Monday, March 3, 2008

Divisional seeding: stupid? Pointless? Counterproductive?

As of this morning, it is very realistic to imagine that, if not for divisional priority seating (where the winners of the Northeast, Southeast, and Atlantic divisions are seeded 1-2-3), not one team in the Southeast Division would make the playoffs.

Assuming that, since Buffalo has two games (and potentially four points) in hand over Carolina, the Southeast Division is very close to having no teams statistically qualifying for the playoffs. So why is there divisional priority seeding?

The traditional argument, as I understand it, is to give the divisions some raison d'ĂȘtre, some reason for even existing. But we're now questioning the existence of a measure that is in place to solidify the existence of something that is already questionable. Circular reasoning at its finest.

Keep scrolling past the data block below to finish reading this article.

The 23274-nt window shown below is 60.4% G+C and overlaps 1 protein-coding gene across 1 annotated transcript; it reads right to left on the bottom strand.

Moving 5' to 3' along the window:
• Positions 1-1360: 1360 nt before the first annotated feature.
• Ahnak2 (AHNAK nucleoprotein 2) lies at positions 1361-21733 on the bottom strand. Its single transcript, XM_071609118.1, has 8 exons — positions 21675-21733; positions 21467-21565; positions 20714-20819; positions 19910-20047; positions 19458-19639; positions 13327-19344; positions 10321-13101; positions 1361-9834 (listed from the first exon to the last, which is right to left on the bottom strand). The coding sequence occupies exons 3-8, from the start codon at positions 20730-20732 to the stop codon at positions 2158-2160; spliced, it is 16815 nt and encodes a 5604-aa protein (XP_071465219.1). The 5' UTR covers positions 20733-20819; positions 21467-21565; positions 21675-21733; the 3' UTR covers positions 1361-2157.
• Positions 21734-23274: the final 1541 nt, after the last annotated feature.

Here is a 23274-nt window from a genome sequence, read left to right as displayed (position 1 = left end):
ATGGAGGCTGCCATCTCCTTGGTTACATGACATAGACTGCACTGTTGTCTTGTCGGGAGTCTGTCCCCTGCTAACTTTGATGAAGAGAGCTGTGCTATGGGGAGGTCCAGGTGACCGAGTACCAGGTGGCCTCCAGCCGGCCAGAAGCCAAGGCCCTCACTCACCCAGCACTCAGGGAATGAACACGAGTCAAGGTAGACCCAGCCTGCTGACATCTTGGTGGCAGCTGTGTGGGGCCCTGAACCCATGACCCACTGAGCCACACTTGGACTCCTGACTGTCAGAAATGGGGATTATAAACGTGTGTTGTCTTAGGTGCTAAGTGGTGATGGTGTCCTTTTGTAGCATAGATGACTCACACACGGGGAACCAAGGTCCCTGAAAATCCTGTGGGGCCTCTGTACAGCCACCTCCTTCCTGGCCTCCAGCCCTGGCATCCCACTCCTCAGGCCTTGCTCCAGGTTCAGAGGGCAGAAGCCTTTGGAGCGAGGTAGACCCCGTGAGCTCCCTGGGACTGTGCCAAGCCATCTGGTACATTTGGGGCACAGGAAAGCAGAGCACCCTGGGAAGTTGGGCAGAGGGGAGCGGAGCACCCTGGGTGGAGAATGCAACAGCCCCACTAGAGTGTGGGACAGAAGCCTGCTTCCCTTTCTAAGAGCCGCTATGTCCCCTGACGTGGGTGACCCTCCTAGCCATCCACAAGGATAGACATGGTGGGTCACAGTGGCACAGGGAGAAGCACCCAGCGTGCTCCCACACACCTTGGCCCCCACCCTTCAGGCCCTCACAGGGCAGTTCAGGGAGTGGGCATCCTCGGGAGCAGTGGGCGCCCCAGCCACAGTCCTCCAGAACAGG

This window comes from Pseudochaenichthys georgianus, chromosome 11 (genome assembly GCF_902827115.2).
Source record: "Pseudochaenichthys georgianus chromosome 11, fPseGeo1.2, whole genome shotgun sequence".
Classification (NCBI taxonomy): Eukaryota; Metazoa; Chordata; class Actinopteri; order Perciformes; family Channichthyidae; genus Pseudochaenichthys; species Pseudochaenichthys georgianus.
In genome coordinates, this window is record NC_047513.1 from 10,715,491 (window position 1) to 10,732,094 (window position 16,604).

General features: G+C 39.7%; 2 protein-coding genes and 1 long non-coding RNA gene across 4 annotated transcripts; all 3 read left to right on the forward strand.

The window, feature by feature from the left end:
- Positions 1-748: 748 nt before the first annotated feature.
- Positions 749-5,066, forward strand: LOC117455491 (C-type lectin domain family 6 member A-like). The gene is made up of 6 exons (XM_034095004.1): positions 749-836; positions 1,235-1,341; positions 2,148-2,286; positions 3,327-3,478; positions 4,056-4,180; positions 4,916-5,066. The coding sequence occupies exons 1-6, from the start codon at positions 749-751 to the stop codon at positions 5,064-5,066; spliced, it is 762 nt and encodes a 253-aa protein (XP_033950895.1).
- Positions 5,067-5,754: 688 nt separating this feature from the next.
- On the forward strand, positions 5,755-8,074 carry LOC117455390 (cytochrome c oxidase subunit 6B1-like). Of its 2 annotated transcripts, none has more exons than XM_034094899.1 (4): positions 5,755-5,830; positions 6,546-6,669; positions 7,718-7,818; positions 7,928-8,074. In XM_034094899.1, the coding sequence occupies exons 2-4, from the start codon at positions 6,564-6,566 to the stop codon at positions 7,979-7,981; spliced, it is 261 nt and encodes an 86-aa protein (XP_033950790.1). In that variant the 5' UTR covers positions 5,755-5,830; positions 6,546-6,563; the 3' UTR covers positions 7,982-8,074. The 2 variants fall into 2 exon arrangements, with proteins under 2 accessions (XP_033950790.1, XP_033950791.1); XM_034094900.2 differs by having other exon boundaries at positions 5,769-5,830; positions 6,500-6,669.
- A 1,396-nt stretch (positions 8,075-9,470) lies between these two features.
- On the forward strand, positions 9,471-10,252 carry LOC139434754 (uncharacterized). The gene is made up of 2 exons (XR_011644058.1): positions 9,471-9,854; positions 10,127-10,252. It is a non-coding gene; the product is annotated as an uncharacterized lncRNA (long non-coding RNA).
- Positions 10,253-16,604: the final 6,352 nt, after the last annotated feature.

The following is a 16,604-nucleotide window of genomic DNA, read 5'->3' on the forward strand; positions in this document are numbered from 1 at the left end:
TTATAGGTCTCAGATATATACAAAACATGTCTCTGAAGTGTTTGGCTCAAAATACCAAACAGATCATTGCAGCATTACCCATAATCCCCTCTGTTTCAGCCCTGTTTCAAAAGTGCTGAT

So why is divisional seeding there? Is it to guarantee that teams in southern U.S. markets are always in the playoffs, in the hopes of promoting the game? Or is there some other reason? I don't know. Maybe anyone who's reading this can enlighten me.
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